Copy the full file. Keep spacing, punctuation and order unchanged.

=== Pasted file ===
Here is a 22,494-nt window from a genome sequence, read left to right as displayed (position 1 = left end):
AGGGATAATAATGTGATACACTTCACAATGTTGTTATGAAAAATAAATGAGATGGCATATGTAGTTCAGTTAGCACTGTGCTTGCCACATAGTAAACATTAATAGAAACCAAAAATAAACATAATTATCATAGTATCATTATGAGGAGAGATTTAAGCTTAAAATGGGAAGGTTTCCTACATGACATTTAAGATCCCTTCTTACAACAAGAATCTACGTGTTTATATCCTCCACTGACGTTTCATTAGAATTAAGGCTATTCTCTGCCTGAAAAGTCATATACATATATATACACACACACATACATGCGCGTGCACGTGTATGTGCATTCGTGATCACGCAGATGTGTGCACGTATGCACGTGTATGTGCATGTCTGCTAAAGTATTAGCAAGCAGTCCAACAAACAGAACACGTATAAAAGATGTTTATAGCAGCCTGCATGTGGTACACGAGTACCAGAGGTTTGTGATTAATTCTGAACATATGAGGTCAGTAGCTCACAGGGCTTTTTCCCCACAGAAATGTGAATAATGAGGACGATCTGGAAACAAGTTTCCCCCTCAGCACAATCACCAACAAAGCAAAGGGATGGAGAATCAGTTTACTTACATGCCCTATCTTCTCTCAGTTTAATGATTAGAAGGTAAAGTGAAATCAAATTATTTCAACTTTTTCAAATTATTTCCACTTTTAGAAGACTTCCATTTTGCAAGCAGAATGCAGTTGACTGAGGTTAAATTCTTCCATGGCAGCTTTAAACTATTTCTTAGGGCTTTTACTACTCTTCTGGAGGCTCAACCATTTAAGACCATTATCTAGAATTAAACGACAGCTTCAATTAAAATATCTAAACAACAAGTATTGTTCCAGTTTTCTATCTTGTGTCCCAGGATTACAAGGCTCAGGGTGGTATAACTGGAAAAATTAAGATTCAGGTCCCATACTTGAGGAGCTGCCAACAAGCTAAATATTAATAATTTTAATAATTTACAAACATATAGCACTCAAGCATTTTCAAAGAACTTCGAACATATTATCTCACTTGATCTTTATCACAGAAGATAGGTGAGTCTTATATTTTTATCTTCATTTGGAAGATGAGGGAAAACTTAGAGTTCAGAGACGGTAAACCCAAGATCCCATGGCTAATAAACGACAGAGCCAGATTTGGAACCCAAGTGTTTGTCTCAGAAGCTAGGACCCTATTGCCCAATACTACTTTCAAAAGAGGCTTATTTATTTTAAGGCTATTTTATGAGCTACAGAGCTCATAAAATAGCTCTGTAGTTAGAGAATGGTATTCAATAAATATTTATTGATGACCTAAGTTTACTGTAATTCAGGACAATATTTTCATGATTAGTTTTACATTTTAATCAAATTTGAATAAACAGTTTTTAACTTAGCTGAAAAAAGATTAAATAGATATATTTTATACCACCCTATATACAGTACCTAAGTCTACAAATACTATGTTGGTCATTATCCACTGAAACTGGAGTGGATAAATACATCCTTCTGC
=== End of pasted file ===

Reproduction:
Here is a 22,494-nt window from a genome sequence, read left to right as displayed (position 1 = left end):
AGGGATAATAATGTGATACACTTCACAATGTTGTTATGAAAAATAAATGAGATGGCATATGTAGTTCAGTTAGCACTGTGCTTGCCACATAGTAAACATTAATAGAAACCAAAAATAAACATAATTATCATAGTATCATTATGAGGAGAGATTTAAGCTTAAAATGGGAAGGTTTCCTACATGACATTTAAGATCCCTTCTTACAACAAGAATCTACGTGTTTATATCCTCCACTGACGTTTCATTAGAATTAAGGCTATTCTCTGCCTGAAAAGTCATATACATATATATACACACACACATACATGCGCGTGCACGTGTATGTGCATTCGTGATCACGCAGATGTGTGCACGTATGCACGTGTATGTGCATGTCTGCTAAAGTATTAGCAAGCAGTCCAACAAACAGAACACGTATAAAAGATGTTTATAGCAGCCTGCATGTGGTACACGAGTACCAGAGGTTTGTGATTAATTCTGAACATATGAGGTCAGTAGCTCACAGGGCTTTTTCCCCACAGAAATGTGAATAATGAGGACGATCTGGAAACAAGTTTCCCCCTCAGCACAATCACCAACAAAGCAAAGGGATGGAGAATCAGTTTACTTACATGCCCTATCTTCTCTCAGTTTAATGATTAGAAGGTAAAGTGAAATCAAATTATTTCAACTTTTTCAAATTATTTCCACTTTTAGAAGACTTCCATTTTGCAAGCAGAATGCAGTTGACTGAGGTTAAATTCTTCCATGGCAGCTTTAAACTATTTCTTAGGGCTTTTACTACTCTTCTGGAGGCTCAACCATTTAAGACCATTATCTAGAATTAAACGACAGCTTCAATTAAAATATCTAAACAACAAGTATTGTTCCAGTTTTCTATCTTGTGTCCCAGGATTACAAGGCTCAGGGTGGTATAACTGGAAAAATTAAGATTCAGGTCCCATACTTGAGGAGCTGCCAACAAGCTAAATATTAATAATTTTAATAATTTACAAACATATAGCACTCAAGCATTTTCAAAGAACTTCGAACATATTATCTCACTTGATCTTTATCACAGAAGATAGGTGAGTCTTATATTTTTATCTTCATTTGGAAGATGAGGGAAAACTTAGAGTTCAGAGACGGTAAACCCAAGATCCCATGGCTAATAAACGACAGAGCCAGATTTGGAACCCAAGTGTTTGTCTCAGAAGCTAGGACCCTATTGCCCAATACTACTTTCAAAAGAGGCTTATTTATTTTAAGGCTATTTTATGAGCTACAGAGCTCATAAAATAGCTCTGTAGTTAGAGAATGGTATTCAATAAATATTTATTGATGACCTAAGTTTACTGTAATTCAGGACAATATTTTCATGATTAGTTTTACATTTTAATCAAATTTGAATAAACAGTTTTTAACTTAGCTGAAAAAAGATTAAATAGATATATTTTATACCACCCTATATACAGTACCTAAGTCTACAAATACTATGTTGGTCATTATCCACTGAAACTGGAGTGGATAAATACATCCTTCTGC